Jo Mersa Marley’s New EP ‘Eternal’ A Fresh Take On The Link Between Reggae, Dancehall and Hip Hop
New York, NY, May 21, 2021. After the release of his well-received EP Comfortable in 2014, Jo Mersa Marley took some time to work with some of the giants in the music and hone his sound. Scoring features on tracks like Light It Up on Morgan Heritage’s Grammy award winning album Strictly Roots, Stephen Marley’s Revelation ll: “The Fruit of Life”. Jo also embarked on working with his brother Yohan Marley again on Brickell and released several singles such as Nothings Gonna Harm You, Everlasting feat Minj and Point of View feat Damian Marley, just to name a few. Now six years after his first EP Jo Mersa releases his Sophomore EP Eternal. The seven-track project features the likes of Busy Signal, as well as label mates Kabaka Pyramid and Black Am I. This new body of work is an exciting glimpse into the potential that Joe has continued to display over these initial stages in his career.
With an introductory track like Guess Who’s Coming Home, co-produced by Jo Mersa, indirectly highlights his return after such a long time. Based in a rhythmic roots sound, but tactfully blended with the EDM, this track provides the ideal sonic foundation for Jo’s prodigal return. Yo Dawg also provides a platform for the young Marley to explore his love and fascination with early dancehall alongside one of his musical brothers, Busy Signal. Made It, which features the lyrical genius Kabaka Pyramid, is a discussion about getting to an ideal space in life and the joys that come with that kind of growth.
The gritty but conscious stylings of No Way Out gives way to the indignant side of Jo Mersa Marley we have come to know. Here, with the powerful Black Am I, Jo confronts the society, some of the injustices it perpetuates and the karma that is likely to come back tenfold as a result. Although this conversation is a necessary part of his brand of music, he pivots into a more intimate setting with Thinking. On this song Jo waxes poetic about the PG version of his experiences with the women in his life. It is backed by an infectious one drop dancehall beat, which the lyrical “killy” absolutely demolishes. Closing out the project is one of the strongest tracks on the album, That Dream, which is a commentary on the cycle of violence involved in a life of crime. He reflects tastefully on the kind of restlessness that comes with living in the criminal world, all the while backed by a catchy hip hop reggae blend.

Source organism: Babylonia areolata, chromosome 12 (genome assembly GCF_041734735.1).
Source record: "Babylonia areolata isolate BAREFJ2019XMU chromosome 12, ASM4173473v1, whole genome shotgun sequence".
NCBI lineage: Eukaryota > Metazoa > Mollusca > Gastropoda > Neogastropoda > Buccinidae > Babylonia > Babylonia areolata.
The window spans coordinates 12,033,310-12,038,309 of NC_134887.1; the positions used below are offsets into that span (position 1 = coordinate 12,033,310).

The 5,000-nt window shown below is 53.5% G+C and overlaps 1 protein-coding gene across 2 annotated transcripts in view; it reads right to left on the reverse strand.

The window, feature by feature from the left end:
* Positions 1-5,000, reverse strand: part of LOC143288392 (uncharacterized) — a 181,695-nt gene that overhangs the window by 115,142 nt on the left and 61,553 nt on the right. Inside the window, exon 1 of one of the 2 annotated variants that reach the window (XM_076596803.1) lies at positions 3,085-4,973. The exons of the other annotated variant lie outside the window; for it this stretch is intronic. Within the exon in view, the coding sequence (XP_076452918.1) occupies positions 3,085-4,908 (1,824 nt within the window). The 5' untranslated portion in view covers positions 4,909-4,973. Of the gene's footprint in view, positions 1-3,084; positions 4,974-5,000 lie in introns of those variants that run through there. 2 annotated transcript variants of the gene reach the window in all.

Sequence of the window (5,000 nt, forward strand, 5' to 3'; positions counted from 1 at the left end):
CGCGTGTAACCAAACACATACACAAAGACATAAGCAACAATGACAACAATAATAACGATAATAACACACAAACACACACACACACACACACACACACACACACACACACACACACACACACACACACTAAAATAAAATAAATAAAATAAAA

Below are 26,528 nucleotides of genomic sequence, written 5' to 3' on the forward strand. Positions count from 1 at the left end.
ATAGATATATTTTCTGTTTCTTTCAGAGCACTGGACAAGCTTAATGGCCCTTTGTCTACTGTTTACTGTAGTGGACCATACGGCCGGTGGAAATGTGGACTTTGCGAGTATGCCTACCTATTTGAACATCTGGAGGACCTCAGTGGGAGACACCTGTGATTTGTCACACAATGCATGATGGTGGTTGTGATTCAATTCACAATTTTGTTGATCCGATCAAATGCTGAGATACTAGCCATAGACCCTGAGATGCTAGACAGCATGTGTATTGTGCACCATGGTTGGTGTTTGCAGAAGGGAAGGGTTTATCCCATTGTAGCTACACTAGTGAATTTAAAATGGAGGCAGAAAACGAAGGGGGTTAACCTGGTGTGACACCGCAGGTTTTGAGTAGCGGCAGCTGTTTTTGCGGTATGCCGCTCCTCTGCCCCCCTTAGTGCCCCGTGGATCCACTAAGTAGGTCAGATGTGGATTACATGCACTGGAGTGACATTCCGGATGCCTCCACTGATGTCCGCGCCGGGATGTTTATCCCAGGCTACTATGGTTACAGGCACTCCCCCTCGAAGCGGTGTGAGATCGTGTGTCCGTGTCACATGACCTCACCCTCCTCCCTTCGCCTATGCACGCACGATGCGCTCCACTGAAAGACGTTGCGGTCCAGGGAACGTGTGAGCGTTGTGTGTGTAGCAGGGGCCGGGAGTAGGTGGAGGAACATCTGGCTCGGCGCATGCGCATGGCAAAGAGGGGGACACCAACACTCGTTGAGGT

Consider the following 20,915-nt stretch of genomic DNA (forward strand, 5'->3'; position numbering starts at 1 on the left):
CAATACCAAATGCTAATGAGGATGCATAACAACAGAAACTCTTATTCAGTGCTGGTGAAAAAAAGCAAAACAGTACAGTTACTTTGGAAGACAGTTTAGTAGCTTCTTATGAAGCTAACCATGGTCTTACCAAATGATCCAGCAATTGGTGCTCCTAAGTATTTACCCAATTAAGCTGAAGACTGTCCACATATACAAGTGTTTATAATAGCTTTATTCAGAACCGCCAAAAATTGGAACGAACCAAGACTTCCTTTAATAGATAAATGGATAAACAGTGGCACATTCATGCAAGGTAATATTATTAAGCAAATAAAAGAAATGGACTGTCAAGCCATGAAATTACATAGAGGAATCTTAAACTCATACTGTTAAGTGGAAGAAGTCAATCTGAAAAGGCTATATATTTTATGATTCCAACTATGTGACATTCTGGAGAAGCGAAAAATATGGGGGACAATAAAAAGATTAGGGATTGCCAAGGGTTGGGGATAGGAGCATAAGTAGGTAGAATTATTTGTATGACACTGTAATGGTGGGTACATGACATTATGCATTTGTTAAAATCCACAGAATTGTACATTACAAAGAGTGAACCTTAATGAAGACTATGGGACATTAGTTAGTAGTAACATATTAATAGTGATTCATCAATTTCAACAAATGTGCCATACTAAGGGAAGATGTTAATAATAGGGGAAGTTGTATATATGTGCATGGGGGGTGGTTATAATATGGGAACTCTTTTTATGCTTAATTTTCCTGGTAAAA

As a complete body of work, Eternal has a light narrative arc that is connected through the sonic progressions, and tracks like the storied Guess Who’s Coming Home. It speaks on a variety of topics from growth, to justice, romance, and even alternative medicine. Jo Mersa Marley really opens in terms of range, while maintaining an easily digestible time of 23 minutes. Eternal is slated to be a banger for the coming summer and beyond.
Diving DEEP into the music, join me when I take out the Reggae Submarine every Sunday at 18 GMT.
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The 'G' rating applies to content that has nothing in theme, language, reference to sexual activity, violence, etc. which would be offensive to parents whose younger children listen. Some snippets of language may go beyond polite conversation but they are common everyday expressions. No stronger words are uttered. The reference to violence is at a minimum. Explicit references to sexual activity are not present; nor are there any references in favour of hard drug use.